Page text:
National Wildlife Refuge
|21424 N. Fraser Street
Georgetown, SC 29440
Phone Number: 843-527-8069
|Visit the Refuge's Web Site:
Continued . . . Colonial records, travelers' accounts, and colonists' correspondence provide detailed accounts of the area's Indian tribes. These tribes included the Seewees, the Santees, the Sampits, the Winyahs, the Pee Dees, and the Waccamaws. As early as 1683 in the Winyah Bay area, British colonists established trade relations with these groups.
Indian groups were depleted by European introduced diseases, liquor, and intertribal and colonial conflicts. By 1715, the Waccamaws consisted of 610 individuals dispersed in 6 villages on Waccamaw Neck. The Winyahs were reduced to one village of 106 individuals. In 1720, the Yamasee War ended both the Indian threat and trade in the area. Colonists turned to the preparation of naval stores as their main economic pursuit.
Between 1700 - 1720, the English established settlements at Georgetown, on the Winyah Bay, and up the Black, Pee Dee and Waccamaw watersheds. By 1705, large scale rice cultivation formed the foundation of the Carolina lowland economy.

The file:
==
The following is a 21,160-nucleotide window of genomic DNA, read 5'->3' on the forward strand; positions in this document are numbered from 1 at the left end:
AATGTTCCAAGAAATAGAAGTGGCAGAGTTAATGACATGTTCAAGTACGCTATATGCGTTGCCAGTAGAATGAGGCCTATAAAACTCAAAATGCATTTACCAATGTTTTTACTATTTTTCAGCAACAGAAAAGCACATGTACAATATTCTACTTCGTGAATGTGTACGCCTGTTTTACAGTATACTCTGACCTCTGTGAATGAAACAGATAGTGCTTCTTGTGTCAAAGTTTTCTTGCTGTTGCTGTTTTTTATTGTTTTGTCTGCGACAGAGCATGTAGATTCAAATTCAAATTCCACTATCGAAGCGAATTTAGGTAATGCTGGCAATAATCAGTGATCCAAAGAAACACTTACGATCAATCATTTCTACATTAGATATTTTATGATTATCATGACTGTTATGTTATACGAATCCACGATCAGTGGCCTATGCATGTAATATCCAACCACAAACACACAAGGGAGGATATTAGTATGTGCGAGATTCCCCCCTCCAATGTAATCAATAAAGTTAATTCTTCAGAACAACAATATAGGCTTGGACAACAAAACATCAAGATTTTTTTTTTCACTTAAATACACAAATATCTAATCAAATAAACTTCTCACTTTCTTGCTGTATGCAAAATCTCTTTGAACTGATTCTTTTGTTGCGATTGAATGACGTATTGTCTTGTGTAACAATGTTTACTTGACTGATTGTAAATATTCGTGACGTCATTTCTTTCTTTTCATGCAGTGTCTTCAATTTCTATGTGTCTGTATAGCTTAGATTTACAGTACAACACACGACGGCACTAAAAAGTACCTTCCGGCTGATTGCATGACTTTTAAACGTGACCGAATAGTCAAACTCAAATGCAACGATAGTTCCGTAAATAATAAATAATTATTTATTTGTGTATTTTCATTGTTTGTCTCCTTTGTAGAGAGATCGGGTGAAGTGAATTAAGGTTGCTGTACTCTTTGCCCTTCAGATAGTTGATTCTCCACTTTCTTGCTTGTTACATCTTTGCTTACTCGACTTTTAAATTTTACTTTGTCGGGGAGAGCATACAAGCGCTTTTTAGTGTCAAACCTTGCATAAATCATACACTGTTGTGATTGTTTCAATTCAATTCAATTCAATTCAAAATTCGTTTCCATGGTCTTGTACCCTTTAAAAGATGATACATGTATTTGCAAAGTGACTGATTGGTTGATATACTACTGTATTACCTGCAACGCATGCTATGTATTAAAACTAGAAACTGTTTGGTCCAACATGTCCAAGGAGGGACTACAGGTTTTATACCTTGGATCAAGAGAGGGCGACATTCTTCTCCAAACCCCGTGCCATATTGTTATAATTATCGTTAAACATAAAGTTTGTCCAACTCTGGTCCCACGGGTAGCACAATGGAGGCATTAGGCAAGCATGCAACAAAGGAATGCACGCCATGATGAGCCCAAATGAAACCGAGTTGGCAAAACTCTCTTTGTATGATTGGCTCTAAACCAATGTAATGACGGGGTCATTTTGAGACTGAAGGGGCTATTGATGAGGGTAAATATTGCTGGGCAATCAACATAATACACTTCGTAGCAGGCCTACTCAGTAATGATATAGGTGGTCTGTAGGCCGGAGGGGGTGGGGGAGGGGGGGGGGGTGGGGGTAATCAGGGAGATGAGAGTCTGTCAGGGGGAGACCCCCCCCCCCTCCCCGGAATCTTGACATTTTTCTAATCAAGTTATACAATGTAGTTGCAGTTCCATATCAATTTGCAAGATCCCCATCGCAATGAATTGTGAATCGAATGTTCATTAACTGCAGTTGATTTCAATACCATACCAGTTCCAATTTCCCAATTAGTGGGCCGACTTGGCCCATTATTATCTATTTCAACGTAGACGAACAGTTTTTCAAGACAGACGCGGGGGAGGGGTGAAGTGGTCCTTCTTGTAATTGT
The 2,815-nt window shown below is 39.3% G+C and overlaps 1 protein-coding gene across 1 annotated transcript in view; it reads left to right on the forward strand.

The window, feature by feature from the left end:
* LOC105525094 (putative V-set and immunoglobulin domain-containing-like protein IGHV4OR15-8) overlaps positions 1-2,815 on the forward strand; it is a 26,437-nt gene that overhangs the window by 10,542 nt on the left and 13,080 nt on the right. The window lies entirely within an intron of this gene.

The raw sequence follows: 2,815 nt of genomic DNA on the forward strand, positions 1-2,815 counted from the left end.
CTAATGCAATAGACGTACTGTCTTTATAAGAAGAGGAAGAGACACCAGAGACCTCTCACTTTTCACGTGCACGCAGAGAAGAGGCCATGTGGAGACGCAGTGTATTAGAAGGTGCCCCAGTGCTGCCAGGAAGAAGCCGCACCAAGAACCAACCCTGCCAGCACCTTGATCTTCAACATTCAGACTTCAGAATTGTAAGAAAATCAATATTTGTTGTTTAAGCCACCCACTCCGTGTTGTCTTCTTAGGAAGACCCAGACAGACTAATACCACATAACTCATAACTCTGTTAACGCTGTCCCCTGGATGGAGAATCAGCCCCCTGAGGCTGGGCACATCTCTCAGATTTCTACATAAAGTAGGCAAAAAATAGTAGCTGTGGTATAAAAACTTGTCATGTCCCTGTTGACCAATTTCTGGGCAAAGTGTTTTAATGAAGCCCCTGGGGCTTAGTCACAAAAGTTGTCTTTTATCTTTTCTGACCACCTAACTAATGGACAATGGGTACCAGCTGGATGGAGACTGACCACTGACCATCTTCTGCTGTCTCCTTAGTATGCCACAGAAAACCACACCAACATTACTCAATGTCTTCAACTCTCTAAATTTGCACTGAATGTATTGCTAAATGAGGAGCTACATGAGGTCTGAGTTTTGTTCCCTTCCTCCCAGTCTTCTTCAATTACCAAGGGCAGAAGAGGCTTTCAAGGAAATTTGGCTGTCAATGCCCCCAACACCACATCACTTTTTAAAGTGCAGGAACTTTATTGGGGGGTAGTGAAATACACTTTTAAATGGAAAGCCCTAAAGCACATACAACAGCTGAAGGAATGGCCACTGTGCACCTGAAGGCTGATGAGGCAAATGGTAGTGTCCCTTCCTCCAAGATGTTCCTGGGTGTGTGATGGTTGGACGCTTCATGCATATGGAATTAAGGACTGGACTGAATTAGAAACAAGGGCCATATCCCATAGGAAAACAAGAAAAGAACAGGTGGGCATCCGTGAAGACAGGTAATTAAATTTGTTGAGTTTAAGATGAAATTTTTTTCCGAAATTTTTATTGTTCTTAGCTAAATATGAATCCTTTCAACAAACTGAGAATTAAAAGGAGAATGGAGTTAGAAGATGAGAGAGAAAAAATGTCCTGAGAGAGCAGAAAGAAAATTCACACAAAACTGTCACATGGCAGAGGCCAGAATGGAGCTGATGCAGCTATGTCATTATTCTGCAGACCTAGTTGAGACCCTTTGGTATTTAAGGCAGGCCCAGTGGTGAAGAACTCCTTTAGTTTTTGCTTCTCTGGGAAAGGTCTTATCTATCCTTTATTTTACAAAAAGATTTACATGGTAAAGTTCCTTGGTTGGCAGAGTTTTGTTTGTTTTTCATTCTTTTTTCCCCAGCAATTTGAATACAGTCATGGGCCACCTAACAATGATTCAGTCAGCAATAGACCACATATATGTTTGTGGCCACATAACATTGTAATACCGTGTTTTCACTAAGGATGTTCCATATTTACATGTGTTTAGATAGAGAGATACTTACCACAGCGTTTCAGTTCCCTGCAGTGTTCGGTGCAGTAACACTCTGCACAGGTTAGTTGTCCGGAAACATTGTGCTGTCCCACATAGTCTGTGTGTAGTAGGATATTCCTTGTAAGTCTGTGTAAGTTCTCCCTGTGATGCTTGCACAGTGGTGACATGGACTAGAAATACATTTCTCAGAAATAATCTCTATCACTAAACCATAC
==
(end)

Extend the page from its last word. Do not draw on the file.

Rice agricultural practices transformed the landscape with the wide scale clearing of forested wetlands and construction of dike sand tidal gates. By 1850, a number of plantations existed along the Waccamaw, Pee Dee, and Black Rivers.
Between 1792 - 1880s, several families operated ten rice plantations on Sandy Island. The plantations were Oak Hampton, Ruinville, Brickville, Mount Arena, Sandy Knowe, Oak Lawn, Oatland, Holly Hill, Pipe Down, and Hassell Hill. Many of the plantation owners who fled their estates during the Civil War returned to their lands in 1865 - 66. The newly freed African-American Sandy Islanders formed communities at Mount Arena, Brickville, Ruinville, and Pipe Down. They continued to work the Island's rice fields under contract, the provisions of which gave them wages and a portion of the harvest.
Between 1893 - 1911, a string of hurricanes devastated the area's already floundering rice economy. These storms destroyed much of the infrastructure of the rice fields as well as the rice crop nearly ready for harvest. On Sandy Island, rice continued to be of major economic importance until the mid 1940's.
By the early 20th century, many of the area's rice plantations had fallen into disrepair. A number of these estates were bought by wealthy individuals primarily for waterfowl hunting and other sporting purposes.
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